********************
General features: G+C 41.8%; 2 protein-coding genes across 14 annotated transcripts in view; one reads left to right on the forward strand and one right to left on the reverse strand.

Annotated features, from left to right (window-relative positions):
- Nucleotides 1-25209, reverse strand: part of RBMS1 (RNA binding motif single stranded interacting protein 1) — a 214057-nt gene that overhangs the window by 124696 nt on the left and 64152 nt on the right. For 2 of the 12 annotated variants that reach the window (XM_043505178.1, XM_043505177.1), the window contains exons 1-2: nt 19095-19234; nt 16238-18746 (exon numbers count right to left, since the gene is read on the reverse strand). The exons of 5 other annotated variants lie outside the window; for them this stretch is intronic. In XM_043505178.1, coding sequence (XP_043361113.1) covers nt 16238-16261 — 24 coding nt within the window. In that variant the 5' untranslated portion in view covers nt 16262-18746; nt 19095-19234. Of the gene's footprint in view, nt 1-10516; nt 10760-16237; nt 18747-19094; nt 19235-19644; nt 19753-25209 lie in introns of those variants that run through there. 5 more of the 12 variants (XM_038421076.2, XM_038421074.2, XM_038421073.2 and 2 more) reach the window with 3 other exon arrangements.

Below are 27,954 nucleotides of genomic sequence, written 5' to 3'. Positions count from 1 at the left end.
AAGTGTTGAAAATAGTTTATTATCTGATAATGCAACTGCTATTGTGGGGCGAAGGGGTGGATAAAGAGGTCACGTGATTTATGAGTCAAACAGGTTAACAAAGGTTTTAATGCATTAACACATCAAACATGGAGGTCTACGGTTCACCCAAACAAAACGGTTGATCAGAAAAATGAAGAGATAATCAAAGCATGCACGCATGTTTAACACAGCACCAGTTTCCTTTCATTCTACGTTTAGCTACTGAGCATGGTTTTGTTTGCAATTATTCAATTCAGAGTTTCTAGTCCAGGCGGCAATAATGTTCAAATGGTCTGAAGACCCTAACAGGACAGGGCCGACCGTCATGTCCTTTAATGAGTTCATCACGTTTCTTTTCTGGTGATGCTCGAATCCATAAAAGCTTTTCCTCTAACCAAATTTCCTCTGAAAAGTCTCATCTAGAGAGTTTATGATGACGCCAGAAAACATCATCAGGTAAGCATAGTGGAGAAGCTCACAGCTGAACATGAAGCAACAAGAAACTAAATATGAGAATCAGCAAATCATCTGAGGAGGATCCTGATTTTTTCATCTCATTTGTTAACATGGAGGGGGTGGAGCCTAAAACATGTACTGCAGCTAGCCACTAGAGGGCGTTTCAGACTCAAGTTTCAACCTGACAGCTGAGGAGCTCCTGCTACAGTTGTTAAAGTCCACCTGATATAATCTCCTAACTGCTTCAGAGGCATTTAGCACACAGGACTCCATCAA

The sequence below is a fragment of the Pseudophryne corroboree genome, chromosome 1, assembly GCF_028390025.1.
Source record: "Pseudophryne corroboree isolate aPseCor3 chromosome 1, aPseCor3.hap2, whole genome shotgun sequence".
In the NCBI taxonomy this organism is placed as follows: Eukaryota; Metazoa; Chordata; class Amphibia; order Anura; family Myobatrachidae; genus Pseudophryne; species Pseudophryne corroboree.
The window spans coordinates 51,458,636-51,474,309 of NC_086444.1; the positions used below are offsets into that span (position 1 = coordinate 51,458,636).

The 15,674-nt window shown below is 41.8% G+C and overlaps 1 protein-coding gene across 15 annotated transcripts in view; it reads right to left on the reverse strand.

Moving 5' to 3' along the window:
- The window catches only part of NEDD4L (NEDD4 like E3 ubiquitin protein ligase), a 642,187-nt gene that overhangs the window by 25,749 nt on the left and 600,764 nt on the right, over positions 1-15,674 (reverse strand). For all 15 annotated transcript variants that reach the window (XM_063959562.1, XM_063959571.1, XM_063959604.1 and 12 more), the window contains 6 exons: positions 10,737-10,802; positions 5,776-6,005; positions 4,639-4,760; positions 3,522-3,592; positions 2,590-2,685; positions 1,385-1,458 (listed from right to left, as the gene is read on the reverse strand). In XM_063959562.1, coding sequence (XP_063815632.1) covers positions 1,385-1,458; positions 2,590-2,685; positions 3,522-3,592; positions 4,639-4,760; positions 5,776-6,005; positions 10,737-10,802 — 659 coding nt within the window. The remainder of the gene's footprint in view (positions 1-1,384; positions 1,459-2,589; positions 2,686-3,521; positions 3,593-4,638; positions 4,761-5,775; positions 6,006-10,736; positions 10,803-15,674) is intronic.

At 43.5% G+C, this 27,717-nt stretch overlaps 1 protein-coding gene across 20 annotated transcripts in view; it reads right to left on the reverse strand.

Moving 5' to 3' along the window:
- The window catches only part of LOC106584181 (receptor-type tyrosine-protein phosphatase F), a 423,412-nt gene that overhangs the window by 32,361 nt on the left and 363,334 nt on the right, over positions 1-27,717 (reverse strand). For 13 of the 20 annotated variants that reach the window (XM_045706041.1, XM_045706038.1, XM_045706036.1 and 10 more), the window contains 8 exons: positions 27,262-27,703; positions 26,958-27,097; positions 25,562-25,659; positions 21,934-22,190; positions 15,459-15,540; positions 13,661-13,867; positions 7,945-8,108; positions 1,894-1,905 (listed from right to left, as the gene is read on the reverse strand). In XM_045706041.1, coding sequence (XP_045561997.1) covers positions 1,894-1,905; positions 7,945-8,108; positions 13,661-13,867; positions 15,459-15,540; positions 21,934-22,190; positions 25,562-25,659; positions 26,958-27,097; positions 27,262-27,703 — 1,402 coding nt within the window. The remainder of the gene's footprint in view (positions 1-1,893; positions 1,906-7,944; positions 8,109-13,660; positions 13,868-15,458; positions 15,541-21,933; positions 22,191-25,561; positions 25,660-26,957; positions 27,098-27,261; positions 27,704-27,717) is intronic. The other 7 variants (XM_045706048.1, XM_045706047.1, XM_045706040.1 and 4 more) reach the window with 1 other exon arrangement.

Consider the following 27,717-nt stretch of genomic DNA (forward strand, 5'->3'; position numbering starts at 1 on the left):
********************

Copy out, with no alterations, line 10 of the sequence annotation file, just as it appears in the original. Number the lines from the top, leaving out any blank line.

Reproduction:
The 15,674-nt window shown below is 41.8% G+C and overlaps 1 protein-coding gene across 15 annotated transcripts in view; it reads right to left on the reverse strand.